Assemblymember Eduardo Garcia has introduced AB 2839 to create a new California Desert Conservancy dedicated to the conservation of California’s iconic desert. This bill highlights the statewide importance of the California desert and why this area merits increased public attention and investment.  

With the creation of the federal Desert Renewable Energy Conservation Plan and the California Desert Biological Conservation Framework – which was developed between state and federal agencies, local communities, tribes, and other stakeholders – there are robust conservation strategies that connects a network of currently protected federal and state lands with areas identified for future conservation and management to ensure that the desert and its natural resources are resilient to the impacts of climate change.

Pamela Flick, California Program Director, issued this statement:

“While the California Desert comprises one-fifth of the state and is home to the largest still-intact ecosystem in the lower 48 states, funding initiatives have invested less conservation funding into the desert than other areas of California.  A new state conservancy would provide for the coordinated protection of desert resources through projects to protect and restore the natural resources and the recreational and economic benefits they provide.

“We look forward to working with Assemblymember Garcia and the many desert stakeholders to create a Desert Conservancy and provide this resource of statewide significance the attention it so richly deserves.”


  • California’s desert region is valued for its wide-open skies, beautiful vistas, solitude, world-class recreation, history, culture, and thriving plant and wildlife communities. With more than 25 million acres stretching to the Mexican border, the California desert region is the largest remaining relatively intact ecosystem in the lower 48 states and home to iconic species such as desert tortoise, Joshua trees, golden eagles, desert bighorn sheep and Mohave ground squirrels.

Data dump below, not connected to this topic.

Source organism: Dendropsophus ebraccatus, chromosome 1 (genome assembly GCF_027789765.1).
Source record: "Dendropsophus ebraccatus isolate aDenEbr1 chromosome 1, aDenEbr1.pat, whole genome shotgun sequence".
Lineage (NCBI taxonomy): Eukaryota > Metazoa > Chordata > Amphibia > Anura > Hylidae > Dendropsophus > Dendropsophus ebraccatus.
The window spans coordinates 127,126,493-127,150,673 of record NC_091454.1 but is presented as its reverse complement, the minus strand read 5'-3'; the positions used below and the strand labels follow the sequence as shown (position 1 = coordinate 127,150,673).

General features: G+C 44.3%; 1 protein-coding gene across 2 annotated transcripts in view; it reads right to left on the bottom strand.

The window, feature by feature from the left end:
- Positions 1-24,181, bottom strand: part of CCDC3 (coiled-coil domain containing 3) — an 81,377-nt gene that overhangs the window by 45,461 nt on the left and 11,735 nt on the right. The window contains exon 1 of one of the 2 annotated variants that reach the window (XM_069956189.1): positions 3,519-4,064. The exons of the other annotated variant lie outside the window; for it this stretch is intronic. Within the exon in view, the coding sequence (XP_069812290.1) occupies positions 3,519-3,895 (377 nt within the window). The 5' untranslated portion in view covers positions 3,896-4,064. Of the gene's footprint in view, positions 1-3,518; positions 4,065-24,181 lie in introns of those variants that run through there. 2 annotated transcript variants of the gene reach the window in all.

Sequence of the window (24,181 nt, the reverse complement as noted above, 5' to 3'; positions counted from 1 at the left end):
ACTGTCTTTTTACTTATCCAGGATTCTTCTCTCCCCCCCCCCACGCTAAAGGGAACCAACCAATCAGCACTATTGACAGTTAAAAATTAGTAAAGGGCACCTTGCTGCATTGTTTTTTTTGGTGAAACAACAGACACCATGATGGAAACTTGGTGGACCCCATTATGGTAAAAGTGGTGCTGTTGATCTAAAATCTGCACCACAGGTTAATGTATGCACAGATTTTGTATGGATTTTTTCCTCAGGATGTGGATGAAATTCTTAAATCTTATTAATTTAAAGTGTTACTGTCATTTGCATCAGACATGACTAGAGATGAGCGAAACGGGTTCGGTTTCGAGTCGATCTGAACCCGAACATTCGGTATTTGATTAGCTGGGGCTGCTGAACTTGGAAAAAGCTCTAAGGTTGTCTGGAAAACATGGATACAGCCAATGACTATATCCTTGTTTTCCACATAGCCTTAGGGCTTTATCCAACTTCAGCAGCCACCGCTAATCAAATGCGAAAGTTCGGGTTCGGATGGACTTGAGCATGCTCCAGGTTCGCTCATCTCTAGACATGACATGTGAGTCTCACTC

• Scientists have found that undisturbed desert lands have been found to play an important role in sequestering large amounts of carbon and contribute to climate change resilience. Unfortunately, the California desert region is facing numerous threats, including, but not limited to, climate change, fire, development, invasive species and resource extraction. 

Defenders of Wildlife is dedicated to the protection of all native animals and plants in their natural communities. With over 1.8 million members and activists, Defenders of Wildlife is a leading advocate for innovative solutions to safeguard our wildlife heritage for generations to come. For more information, visit and follow us on Twitter @Defenders.

Media Contact

Rebecca Bullis
Rebecca Bullis
Communications Associate
(202) 772-0295


Three More Mexican Gray Wolves Killed

Two of the Mexican gray wolf deaths are now under investigation by wildlife officials, as reported last month.
Monterey, Calif.

Report on Expert Opinion Confirms Southern Sea Otter Remains Threatened with Extinction and in Need of Full Protection

Today, Friends of the Sea Otter (FSO) released the report, Roadmap: Recovery of the Southern Sea Otter.